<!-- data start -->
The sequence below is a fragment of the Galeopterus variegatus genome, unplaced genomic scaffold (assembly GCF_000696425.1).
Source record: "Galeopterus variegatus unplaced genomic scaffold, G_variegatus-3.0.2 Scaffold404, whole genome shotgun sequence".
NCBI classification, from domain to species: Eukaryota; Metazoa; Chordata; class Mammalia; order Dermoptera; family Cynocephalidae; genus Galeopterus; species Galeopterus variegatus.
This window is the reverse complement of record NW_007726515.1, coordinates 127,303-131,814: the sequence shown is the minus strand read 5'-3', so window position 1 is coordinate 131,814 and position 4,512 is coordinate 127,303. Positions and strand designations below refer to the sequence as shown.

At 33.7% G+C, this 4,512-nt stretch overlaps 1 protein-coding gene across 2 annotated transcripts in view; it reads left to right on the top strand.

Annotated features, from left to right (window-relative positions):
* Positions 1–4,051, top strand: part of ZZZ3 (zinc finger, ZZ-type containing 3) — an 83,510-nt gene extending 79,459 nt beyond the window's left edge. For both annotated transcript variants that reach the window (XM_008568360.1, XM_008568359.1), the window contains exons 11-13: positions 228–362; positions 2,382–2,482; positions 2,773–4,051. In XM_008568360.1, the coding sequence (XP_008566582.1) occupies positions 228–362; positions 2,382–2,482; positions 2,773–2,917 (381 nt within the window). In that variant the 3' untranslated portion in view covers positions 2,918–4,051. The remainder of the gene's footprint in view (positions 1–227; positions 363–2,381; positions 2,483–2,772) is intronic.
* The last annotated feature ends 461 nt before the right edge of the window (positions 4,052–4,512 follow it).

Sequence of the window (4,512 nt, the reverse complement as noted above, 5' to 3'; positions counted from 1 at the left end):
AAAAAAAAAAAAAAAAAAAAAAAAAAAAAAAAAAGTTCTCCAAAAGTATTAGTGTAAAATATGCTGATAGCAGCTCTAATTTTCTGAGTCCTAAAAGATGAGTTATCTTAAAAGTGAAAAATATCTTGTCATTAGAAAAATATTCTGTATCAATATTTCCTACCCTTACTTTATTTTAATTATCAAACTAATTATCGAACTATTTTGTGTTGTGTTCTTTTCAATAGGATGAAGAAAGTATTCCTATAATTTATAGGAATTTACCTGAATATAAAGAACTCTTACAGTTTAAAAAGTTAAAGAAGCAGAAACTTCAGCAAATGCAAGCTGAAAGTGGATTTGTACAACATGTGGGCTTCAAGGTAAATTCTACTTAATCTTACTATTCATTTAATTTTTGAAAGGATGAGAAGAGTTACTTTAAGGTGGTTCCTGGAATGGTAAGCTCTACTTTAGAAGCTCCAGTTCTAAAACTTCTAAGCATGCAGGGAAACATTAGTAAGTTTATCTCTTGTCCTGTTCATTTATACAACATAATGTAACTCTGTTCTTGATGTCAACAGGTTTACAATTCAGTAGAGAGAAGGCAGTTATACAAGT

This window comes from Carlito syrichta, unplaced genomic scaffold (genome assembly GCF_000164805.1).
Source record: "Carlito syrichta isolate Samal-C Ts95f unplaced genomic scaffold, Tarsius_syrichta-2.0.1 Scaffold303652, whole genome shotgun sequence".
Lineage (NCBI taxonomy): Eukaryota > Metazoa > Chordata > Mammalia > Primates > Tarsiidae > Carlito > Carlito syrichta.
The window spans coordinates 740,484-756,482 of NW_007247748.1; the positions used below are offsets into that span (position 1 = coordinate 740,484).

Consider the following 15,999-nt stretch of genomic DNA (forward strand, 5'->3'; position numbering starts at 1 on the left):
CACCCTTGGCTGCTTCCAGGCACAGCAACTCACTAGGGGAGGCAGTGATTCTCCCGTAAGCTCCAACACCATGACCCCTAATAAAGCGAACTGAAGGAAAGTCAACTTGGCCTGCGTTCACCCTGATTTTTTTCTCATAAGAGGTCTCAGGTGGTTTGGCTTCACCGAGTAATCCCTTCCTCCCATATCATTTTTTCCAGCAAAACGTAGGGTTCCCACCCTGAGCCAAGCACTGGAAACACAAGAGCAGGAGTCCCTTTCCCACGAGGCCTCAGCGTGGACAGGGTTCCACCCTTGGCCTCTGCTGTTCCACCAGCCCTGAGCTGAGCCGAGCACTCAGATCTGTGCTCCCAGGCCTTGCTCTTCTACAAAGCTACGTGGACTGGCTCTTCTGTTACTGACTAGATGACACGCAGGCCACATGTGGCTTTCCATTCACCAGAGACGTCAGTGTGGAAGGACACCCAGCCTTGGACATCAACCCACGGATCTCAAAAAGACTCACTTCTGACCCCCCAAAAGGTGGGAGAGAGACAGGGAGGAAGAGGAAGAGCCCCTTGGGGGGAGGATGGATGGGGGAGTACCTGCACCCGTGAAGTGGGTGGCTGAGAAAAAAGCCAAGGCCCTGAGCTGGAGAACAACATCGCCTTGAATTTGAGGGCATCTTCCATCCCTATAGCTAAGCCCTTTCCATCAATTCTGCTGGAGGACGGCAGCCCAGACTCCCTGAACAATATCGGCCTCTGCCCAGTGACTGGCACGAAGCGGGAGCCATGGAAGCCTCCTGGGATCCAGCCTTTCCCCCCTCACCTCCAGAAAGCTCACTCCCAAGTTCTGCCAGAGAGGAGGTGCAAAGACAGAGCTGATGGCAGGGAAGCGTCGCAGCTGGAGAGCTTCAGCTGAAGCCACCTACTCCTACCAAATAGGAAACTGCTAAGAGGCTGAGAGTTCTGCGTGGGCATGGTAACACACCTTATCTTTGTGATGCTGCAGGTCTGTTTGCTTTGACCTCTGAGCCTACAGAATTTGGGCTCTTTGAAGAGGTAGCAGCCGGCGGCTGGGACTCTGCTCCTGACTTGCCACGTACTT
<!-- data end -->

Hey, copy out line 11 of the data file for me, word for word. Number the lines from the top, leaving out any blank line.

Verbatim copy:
This window comes from Carlito syrichta, unplaced genomic scaffold (genome assembly GCF_000164805.1).